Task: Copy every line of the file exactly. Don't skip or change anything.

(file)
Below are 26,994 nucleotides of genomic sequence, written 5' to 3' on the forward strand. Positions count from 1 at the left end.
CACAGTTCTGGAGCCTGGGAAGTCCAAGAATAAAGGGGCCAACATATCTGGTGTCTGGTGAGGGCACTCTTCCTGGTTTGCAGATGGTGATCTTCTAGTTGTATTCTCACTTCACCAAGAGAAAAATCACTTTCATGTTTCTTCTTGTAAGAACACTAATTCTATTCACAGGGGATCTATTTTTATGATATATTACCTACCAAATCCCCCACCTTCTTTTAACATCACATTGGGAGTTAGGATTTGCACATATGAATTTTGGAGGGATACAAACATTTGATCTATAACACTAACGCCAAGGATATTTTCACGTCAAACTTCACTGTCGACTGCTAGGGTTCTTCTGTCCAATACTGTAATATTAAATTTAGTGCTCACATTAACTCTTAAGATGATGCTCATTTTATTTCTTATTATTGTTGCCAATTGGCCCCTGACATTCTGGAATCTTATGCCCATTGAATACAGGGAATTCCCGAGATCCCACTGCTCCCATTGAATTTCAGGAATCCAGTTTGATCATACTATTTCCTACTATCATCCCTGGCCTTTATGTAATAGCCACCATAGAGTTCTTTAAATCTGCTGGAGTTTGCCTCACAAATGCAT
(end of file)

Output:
Below are 26,994 nucleotides of genomic sequence, written 5' to 3' on the forward strand. Positions count from 1 at the left end.
CACAGTTCTGGAGCCTGGGAAGTCCAAGAATAAAGGGGCCAACATATCTGGTGTCTGGTGAGGGCACTCTTCCTGGTTTGCAGATGGTGATCTTCTAGTTGTATTCTCACTTCACCAAGAGAAAAATCACTTTCATGTTTCTTCTTGTAAGAACACTAATTCTATTCACAGGGGATCTATTTTTATGATATATTACCTACCAAATCCCCCACCTTCTTTTAACATCACATTGGGAGTTAGGATTTGCACATATGAATTTTGGAGGGATACAAACATTTGATCTATAACACTAACGCCAAGGATATTTTCACGTCAAACTTCACTGTCGACTGCTAGGGTTCTTCTGTCCAATACTGTAATATTAAATTTAGTGCTCACATTAACTCTTAAGATGATGCTCATTTTATTTCTTATTATTGTTGCCAATTGGCCCCTGACATTCTGGAATCTTATGCCCATTGAATACAGGGAATTCCCGAGATCCCACTGCTCCCATTGAATTTCAGGAATCCAGTTTGATCATACTATTTCCTACTATCATCCCTGGCCTTTATGTAATAGCCACCATAGAGTTCTTTAAATCTGCTGGAGTTTGCCTCACAAATGCAT